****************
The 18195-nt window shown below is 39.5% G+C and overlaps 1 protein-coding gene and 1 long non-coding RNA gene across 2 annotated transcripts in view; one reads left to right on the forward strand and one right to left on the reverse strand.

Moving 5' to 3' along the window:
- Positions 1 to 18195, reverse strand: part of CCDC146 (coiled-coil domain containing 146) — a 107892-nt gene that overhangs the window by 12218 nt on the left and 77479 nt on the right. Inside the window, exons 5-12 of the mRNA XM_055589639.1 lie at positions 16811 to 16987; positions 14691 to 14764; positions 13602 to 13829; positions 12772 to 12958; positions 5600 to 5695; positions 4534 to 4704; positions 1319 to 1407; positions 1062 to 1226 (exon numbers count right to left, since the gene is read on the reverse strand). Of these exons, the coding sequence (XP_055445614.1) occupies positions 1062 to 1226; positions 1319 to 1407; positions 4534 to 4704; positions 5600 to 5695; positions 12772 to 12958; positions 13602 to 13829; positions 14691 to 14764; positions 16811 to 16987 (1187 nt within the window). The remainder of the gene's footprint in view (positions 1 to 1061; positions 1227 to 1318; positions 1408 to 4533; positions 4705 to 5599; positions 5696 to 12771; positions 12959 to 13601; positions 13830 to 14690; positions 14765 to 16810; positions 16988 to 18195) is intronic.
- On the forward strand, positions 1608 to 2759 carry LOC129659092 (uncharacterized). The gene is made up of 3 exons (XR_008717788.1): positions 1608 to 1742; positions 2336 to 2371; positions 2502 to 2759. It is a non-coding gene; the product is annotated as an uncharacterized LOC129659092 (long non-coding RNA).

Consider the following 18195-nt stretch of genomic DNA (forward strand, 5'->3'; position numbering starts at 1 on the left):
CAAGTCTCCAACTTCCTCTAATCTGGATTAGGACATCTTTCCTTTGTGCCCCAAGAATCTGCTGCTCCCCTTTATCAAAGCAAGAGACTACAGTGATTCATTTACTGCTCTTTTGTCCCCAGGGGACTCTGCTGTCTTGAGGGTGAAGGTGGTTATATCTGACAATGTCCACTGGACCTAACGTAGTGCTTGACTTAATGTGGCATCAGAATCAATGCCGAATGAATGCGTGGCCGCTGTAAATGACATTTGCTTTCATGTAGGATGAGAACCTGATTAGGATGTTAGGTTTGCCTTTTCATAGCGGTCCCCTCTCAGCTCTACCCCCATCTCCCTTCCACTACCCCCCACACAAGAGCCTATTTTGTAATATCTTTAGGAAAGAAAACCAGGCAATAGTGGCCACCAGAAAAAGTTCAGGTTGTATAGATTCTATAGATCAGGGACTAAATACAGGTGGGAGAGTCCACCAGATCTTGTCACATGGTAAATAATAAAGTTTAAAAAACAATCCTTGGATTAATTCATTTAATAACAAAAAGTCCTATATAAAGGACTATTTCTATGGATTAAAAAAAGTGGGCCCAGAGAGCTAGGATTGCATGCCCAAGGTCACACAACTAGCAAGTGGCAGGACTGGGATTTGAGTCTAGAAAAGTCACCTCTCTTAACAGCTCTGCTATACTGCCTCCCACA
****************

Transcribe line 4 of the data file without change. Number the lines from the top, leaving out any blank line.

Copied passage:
- On the forward strand, positions 1608 to 2759 carry LOC129659092 (uncharacterized). The gene is made up of 3 exons (XR_008717788.1): positions 1608 to 1742; positions 2336 to 2371; positions 2502 to 2759. It is a non-coding gene; the product is annotated as an uncharacterized LOC129659092 (long non-coding RNA).